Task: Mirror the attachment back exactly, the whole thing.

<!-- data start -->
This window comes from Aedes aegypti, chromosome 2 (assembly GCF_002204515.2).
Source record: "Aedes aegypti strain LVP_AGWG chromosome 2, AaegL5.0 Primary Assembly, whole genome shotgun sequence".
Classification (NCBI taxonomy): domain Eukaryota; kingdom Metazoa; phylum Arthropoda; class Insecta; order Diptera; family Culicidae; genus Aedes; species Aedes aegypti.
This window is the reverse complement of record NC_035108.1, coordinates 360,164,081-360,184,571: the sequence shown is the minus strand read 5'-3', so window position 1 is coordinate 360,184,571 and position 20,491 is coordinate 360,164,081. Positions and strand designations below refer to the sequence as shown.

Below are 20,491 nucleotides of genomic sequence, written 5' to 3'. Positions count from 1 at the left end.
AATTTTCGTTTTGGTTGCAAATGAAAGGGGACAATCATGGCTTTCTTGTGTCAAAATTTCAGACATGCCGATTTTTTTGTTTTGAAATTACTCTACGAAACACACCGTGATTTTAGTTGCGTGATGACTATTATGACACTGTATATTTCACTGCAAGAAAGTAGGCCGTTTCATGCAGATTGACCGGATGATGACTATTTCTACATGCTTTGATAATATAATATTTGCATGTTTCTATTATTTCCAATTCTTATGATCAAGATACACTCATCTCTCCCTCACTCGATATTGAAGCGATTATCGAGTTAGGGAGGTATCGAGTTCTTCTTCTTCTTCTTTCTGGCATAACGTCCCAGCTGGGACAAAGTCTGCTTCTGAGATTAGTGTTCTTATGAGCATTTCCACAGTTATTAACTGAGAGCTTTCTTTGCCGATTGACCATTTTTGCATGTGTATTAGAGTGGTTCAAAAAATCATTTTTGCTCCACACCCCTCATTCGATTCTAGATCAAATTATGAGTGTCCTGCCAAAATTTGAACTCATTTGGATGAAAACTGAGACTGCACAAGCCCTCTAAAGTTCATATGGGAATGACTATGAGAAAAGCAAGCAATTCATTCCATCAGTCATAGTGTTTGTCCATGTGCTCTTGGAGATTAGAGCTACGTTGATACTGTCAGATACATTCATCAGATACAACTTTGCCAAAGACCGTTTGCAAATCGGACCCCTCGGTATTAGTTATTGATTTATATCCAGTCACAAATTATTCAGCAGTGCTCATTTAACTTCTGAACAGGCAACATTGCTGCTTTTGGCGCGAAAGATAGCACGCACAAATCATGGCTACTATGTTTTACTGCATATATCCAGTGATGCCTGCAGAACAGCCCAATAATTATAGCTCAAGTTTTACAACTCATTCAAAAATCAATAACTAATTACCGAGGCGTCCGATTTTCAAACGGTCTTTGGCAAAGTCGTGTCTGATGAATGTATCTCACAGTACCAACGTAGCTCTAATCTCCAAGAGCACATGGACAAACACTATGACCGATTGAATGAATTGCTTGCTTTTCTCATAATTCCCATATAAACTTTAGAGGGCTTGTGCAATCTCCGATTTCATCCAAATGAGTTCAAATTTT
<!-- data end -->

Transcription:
This window comes from Aedes aegypti, chromosome 2 (assembly GCF_002204515.2).
Source record: "Aedes aegypti strain LVP_AGWG chromosome 2, AaegL5.0 Primary Assembly, whole genome shotgun sequence".
Classification (NCBI taxonomy): domain Eukaryota; kingdom Metazoa; phylum Arthropoda; class Insecta; order Diptera; family Culicidae; genus Aedes; species Aedes aegypti.
This window is the reverse complement of record NC_035108.1, coordinates 360,164,081-360,184,571: the sequence shown is the minus strand read 5'-3', so window position 1 is coordinate 360,184,571 and position 20,491 is coordinate 360,164,081. Positions and strand designations below refer to the sequence as shown.

Below are 20,491 nucleotides of genomic sequence, written 5' to 3'. Positions count from 1 at the left end.
AATTTTCGTTTTGGTTGCAAATGAAAGGGGACAATCATGGCTTTCTTGTGTCAAAATTTCAGACATGCCGATTTTTTTGTTTTGAAATTACTCTACGAAACACACCGTGATTTTAGTTGCGTGATGACTATTATGACACTGTATATTTCACTGCAAGAAAGTAGGCCGTTTCATGCAGATTGACCGGATGATGACTATTTCTACATGCTTTGATAATATAATATTTGCATGTTTCTATTATTTCCAATTCTTATGATCAAGATACACTCATCTCTCCCTCACTCGATATTGAAGCGATTATCGAGTTAGGGAGGTATCGAGTTCTTCTTCTTCTTCTTTCTGGCATAACGTCCCAGCTGGGACAAAGTCTGCTTCTGAGATTAGTGTTCTTATGAGCATTTCCACAGTTATTAACTGAGAGCTTTCTTTGCCGATTGACCATTTTTGCATGTGTATTAGAGTGGTTCAAAAAATCATTTTTGCTCCACACCCCTCATTCGATTCTAGATCAAATTATGAGTGTCCTGCCAAAATTTGAACTCATTTGGATGAAAACTGAGACTGCACAAGCCCTCTAAAGTTCATATGGGAATGACTATGAGAAAAGCAAGCAATTCATTCCATCAGTCATAGTGTTTGTCCATGTGCTCTTGGAGATTAGAGCTACGTTGATACTGTCAGATACATTCATCAGATACAACTTTGCCAAAGACCGTTTGCAAATCGGACCCCTCGGTATTAGTTATTGATTTATATCCAGTCACAAATTATTCAGCAGTGCTCATTTAACTTCTGAACAGGCAACATTGCTGCTTTTGGCGCGAAAGATAGCACGCACAAATCATGGCTACTATGTTTTACTGCATATATCCAGTGATGCCTGCAGAACAGCCCAATAATTATAGCTCAAGTTTTACAACTCATTCAAAAATCAATAACTAATTACCGAGGCGTCCGATTTTCAAACGGTCTTTGGCAAAGTCGTGTCTGATGAATGTATCTCACAGTACCAACGTAGCTCTAATCTCCAAGAGCACATGGACAAACACTATGACCGATTGAATGAATTGCTTGCTTTTCTCATAATTCCCATATAAACTTTAGAGGGCTTGTGCAATCTCCGATTTCATCCAAATGAGTTCAAATTTT